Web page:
by The Spin
Last week’s unexpected resurgence in winter weather kind of brought out The Spin’s ornery side, but as we wolfed down our cheeseburger and hustled up the steps to Mercy Lounge, we resolved not to let that stubborn douche Old Man Winter get the best of us. We entered to what sounded like a playlist from our iPod circa 2006 — lots of Iron & Wine and Beirut — issuing from Mercy’s speakers, with a handful of folks sitting cross-legged on the floor. Total dorm-core.
Kentucky native and Sub Pop artist Daniel Martin Moore started shortly after 9:30 with a set that we’re comfortable characterizing as “delicate.” With a two-man backing band that switched instruments just a bit, Moore played several wispily arranged numbers full of roots and Americana influence — we think it’s safe to say that the guy probably likes Jim Croce and Bob Seger at least a little bit. Moore has a gorgeous voice and a clear knack for gentle, sparse arrangements, but still … the volume of his playing was akin to listening to AM radio from an adjacent room, and as the crowd volume slowly grew to outweigh the band’s volume, we found our attention span waning just a bit. We’re sure Moore’s material is relatively captivating when it’s in a more intimate setting and you’re in the right mood, but as our companion put it, if his songs were a car, they’d probably be a Dodge Caravan or a Ford Contour: something reliable and familiar with a roof you can definitely strap camping equipment to.
Jessica Lea Mayfield and her backing band had the dose of volume we were looking for, however, especially thanks to the mean guitar tone provided by longtime local, Ghostfinger frontman and Scene fave Richie Kirkpatrick. By this point, there was a sizable turnout, clearly mostly made up of fans of Mayfield’s latest, Tell Me, and we particularly enjoyed Mayfield’s vocals on upbeat, unabashed pop numbers like “Blue Skies Again.” We were a little bummed that Mayfield’s bearded brother David wasn’t present to provide keys and backing vocals, but between the two numbers she performed solo and her unassuming, sweetly shy banter, we kind of ended up feeling like we were watching a set from our own surprisingly cool, talented little sis.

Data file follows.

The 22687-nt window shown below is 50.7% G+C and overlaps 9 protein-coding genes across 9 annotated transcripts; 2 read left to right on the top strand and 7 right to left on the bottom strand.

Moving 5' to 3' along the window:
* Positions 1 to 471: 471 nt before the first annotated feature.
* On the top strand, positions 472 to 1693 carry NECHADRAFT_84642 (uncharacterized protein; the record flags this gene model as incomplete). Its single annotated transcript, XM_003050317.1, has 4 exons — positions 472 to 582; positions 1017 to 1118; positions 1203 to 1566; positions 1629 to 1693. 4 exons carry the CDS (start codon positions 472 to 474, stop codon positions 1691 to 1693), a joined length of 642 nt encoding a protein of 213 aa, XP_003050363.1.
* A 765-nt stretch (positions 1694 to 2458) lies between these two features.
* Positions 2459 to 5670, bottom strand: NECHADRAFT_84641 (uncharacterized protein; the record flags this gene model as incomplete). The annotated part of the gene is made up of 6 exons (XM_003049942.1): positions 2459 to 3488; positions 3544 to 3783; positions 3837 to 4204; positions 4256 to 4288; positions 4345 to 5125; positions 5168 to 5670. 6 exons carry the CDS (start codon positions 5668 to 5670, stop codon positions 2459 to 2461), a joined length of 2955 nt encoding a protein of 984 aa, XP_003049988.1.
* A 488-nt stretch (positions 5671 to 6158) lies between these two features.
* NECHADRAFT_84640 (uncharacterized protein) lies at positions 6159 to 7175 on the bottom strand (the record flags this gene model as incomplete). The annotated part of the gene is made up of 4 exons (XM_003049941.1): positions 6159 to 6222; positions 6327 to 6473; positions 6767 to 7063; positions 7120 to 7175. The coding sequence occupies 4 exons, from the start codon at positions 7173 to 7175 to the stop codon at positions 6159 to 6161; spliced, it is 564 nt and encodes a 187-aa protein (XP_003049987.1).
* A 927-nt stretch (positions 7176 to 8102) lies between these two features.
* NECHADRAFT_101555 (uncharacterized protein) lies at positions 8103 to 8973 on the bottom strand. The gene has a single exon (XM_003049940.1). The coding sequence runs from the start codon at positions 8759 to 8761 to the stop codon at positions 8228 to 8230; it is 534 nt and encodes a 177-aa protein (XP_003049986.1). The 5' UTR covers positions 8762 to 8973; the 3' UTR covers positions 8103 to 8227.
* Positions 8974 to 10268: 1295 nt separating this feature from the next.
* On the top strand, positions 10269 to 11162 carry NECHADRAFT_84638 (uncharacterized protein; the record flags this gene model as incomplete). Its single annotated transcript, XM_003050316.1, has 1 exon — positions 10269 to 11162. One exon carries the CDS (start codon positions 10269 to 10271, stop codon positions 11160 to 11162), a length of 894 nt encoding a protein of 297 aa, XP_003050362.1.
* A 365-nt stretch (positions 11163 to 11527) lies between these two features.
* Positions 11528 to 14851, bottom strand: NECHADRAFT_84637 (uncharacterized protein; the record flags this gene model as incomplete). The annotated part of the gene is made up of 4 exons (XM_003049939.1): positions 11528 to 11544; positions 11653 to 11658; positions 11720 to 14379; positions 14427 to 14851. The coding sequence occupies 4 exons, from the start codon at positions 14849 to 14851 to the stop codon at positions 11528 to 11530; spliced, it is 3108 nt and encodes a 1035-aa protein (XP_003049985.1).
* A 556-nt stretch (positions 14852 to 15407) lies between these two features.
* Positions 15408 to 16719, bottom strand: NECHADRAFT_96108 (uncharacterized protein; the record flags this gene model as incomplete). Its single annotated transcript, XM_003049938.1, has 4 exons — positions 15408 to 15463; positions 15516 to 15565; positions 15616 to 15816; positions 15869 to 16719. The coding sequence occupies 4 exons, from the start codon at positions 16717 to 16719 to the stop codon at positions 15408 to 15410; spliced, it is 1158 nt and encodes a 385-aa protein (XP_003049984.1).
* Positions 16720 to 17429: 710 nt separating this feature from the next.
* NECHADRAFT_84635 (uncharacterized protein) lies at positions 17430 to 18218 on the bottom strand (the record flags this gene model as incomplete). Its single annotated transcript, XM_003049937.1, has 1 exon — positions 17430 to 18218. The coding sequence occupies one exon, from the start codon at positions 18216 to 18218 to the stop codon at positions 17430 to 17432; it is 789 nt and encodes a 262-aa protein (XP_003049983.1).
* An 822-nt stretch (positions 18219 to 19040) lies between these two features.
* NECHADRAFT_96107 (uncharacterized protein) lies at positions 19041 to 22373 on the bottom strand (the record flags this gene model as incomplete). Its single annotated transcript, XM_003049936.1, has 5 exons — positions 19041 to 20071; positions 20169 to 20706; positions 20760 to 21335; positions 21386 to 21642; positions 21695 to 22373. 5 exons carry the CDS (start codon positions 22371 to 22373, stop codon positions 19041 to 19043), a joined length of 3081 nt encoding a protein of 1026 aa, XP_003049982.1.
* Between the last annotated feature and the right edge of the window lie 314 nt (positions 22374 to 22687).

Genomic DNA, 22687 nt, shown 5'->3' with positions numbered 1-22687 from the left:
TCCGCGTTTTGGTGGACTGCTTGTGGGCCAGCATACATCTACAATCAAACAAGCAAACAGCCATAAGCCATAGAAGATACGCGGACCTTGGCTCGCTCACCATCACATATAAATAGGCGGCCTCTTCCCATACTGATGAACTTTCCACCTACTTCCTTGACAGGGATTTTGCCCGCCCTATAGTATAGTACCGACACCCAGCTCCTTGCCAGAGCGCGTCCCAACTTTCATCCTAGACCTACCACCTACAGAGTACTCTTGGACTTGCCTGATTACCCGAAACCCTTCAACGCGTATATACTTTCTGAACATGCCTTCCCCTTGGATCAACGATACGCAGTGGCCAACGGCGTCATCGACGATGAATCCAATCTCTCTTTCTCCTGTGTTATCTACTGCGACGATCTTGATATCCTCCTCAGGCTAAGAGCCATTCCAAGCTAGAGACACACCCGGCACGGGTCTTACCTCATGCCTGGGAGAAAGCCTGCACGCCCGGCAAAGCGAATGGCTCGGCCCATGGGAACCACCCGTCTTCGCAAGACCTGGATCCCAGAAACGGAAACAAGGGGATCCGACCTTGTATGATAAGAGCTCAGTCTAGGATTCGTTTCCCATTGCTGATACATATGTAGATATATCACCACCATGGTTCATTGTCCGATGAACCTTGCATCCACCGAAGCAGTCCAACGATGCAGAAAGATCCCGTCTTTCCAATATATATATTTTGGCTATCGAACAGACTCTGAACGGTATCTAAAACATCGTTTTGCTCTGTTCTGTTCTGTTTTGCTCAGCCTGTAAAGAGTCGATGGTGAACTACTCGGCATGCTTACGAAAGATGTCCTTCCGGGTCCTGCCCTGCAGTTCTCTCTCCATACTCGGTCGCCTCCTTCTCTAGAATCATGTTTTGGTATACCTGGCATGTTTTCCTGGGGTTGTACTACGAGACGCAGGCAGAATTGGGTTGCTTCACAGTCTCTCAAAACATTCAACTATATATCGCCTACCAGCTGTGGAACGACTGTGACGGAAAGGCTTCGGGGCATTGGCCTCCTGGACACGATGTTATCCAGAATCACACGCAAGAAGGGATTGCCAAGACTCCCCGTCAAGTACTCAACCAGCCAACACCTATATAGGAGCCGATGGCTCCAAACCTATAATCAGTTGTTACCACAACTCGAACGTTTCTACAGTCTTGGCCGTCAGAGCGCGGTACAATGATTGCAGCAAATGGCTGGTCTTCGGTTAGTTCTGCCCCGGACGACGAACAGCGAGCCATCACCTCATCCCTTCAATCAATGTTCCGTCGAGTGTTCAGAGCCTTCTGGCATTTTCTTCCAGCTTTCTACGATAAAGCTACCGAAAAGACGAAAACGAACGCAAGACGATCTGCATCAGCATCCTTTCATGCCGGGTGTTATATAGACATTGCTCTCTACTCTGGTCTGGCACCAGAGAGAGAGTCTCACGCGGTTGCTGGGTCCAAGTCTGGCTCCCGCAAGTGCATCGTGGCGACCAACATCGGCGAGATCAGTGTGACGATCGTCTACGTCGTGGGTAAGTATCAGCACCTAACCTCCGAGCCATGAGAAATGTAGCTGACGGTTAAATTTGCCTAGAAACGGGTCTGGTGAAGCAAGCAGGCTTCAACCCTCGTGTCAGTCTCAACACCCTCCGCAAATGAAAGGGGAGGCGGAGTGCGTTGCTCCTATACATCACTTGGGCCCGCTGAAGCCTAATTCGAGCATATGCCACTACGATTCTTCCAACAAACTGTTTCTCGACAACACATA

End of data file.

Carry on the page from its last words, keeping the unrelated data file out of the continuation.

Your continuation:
Honestly, one of our favorite things about watching Mayfield & Co. is seeing Kirkpatrick — the delightful character that he is — go off on his solos. Even though he was probably only roughly 50 percent as intense as he is during a Ghostfinger set, he still soloed like a mustachioed boardwalk salesman peddling stolen wares with a sly grin and a raised eyebrow — especially on the encore number “Somewhere in Your Heart.” Anyway, Mayfield’s drawl was intimate but not too precious, “Our Hearts Are Wrong” is a pretty great jam, and the whole shebang was over by midnight. It was enough to make The Spin leave feeling productive and completely sober, by God! How weird is that?